Friday, January 28, 2011

A weaker-than-expected Q4 GDP points to a stronger Q1

The government's first guess at the growth of fourth quarter GDP was less than expected (3.2% vs. 3.5%, with some expecting 4-5%), but if that is the reason for today's market selloff, then this is another good buying opportunity. GDP estimates can and do change significantly over the years, of course, but meanwhile, the main reason that Q4 growth was disappointing was that there was a large decline in inventories. As the chart above shows, inventories subtracted a full 3.7 percentage points from Q4 growth. As Brian Wesbury notes, real final sales (real GDP excluding inventories) rose at a very impressive 7.1% annual rate last quarter, with the result that:

... manufacturers and retailers underestimated consumer demand and ran down inventories dramatically in the fourth quarter. Anecdotal reports suggest that low inventory levels are having a cost in the form of lost sales. Moreover, prices are not likely to be slashed to reduce excess inventories after the holidays. What this means is that there is more room for production increases in 2011 and inflation will continue to move higher.

It is quite likely that businesses are already attempting to rebuild their inventories, but even if they manage to hold them steady, that will have the effect of boosting first quarter growth. I recall quite a few times in the past where a weak GDP number caused by inventories was followed by a stronger number in the subsequent period. It's likely to happen again.

I needed a 4% Q4 print to make my Dec. '09 prediction of at least 3% growth in 2010 be correct. If the first estimate stands, then I will have overestimated growth by 0.2%. Not too bad, but it was my optimism on the economy's growth prospects that led me to mistakenly expect the Fed to begin tightening policy last year, and to expect bond yields to be higher than they turned out to be. But just because I overestimated growth last year does not mean I need to cut my growth expectations (at least 4%) for this year. Stronger growth is likely because confidence is up, uncertainty is down (e.g., the tax cut extension passed), global growth remains very strong (e.g., China and India), fiscal policy headwinds are slowing (e.g., no more wasteful stimulus experiments), and monetary policy remains very accommodative.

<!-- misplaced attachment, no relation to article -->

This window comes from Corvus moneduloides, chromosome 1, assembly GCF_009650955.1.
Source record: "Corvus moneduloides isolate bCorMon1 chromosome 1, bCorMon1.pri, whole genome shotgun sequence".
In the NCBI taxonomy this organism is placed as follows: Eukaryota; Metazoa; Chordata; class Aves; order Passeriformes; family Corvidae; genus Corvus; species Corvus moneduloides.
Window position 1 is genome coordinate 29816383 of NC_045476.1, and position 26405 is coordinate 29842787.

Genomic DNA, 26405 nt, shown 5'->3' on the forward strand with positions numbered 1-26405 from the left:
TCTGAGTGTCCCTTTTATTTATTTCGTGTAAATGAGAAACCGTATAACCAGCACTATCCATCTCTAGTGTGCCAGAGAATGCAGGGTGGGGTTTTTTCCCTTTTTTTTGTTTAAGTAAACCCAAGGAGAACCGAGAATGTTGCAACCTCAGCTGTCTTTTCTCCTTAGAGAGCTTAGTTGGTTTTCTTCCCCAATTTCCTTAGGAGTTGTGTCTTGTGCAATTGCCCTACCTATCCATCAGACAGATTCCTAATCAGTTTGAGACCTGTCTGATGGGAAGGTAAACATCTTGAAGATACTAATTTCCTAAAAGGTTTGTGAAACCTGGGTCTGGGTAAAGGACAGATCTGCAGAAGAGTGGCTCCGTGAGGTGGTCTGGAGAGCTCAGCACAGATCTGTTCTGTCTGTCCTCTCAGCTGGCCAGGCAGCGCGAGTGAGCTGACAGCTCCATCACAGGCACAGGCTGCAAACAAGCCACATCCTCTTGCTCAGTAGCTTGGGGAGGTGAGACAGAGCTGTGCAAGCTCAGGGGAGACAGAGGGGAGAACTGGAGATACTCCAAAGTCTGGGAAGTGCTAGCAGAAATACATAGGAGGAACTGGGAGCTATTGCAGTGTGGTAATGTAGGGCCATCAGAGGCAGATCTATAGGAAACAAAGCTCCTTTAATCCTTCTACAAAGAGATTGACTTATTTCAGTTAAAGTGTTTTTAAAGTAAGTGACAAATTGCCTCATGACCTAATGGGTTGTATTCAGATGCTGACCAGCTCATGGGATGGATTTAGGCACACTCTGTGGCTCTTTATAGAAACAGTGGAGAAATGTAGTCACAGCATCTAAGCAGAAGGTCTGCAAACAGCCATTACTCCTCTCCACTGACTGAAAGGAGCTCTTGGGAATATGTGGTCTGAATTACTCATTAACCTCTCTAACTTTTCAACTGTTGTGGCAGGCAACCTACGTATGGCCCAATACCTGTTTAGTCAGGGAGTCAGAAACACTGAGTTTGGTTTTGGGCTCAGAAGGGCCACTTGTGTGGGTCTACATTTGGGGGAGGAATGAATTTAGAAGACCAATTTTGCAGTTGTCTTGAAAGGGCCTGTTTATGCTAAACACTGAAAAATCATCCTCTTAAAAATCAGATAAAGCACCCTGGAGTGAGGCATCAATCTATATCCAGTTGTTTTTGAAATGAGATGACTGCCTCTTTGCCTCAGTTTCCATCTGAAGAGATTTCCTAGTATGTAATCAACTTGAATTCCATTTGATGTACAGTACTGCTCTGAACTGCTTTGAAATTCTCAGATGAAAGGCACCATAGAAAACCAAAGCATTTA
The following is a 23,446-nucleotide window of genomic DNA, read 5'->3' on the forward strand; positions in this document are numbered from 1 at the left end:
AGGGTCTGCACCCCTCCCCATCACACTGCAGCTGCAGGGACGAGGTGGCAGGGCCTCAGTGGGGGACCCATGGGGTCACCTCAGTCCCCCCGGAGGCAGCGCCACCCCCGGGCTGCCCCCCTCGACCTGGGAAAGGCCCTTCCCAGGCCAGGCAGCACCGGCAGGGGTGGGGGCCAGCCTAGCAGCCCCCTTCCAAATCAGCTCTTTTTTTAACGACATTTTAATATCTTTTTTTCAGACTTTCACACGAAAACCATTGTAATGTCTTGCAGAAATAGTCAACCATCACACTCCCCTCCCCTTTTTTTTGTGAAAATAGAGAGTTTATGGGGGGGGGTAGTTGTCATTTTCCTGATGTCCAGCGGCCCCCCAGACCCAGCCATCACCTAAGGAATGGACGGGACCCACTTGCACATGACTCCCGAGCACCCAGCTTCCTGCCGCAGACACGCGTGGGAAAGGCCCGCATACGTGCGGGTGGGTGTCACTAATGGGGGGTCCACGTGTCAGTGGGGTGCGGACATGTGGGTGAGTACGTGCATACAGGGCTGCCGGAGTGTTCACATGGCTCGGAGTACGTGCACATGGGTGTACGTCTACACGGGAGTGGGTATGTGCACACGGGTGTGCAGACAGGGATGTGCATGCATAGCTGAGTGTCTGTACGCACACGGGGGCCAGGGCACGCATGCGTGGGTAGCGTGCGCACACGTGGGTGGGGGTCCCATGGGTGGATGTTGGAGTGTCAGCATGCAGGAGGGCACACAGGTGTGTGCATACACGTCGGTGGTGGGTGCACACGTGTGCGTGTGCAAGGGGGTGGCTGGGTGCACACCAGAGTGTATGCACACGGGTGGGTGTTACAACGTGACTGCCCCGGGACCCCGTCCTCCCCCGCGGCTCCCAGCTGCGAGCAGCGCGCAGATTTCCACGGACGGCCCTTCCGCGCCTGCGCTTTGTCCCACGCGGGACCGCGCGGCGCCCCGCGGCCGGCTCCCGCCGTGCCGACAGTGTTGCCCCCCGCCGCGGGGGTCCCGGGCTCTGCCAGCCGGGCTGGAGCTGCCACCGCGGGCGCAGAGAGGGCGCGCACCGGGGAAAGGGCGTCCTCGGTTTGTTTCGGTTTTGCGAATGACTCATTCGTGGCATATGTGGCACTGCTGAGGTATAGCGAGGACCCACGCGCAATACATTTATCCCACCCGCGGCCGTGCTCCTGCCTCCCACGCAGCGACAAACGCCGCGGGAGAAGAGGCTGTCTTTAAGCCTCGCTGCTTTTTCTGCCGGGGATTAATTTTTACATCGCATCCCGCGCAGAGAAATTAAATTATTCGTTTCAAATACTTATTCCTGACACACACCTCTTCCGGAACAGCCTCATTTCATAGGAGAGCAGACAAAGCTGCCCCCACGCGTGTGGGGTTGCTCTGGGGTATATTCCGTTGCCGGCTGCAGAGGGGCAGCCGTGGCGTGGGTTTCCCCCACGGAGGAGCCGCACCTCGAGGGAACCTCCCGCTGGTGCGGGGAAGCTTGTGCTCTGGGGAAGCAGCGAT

Another thing I did not expect was the very small rise in the Q4 GDP deflator (0.26% annualized), which contributed to a very small rise in the nominal growth of Q4 GDP: 3.44%. The very small gain in the deflator last quarter could be just a one-time event, since as the chart above shows, on a year over year basis both the deflator and the Employment Cost Index look to have bottomed. Regardless, relatively slow growth in nominal GDP, alongside somewhat faster growth in M2 in the fourth quarter, resulted in a modest decline in M2 velocity (see chart below), whereas I had been expecting a pickup. But again, that is not a reason to get bearish on 2010. It still makes sense for velocity to pick up (confidence is improving, and the dollar is weak, which suggests that money demand is declining on the margin even as the Fed remains very accommodative), and it is also the case that M2 growth appears to be accelerating a bit.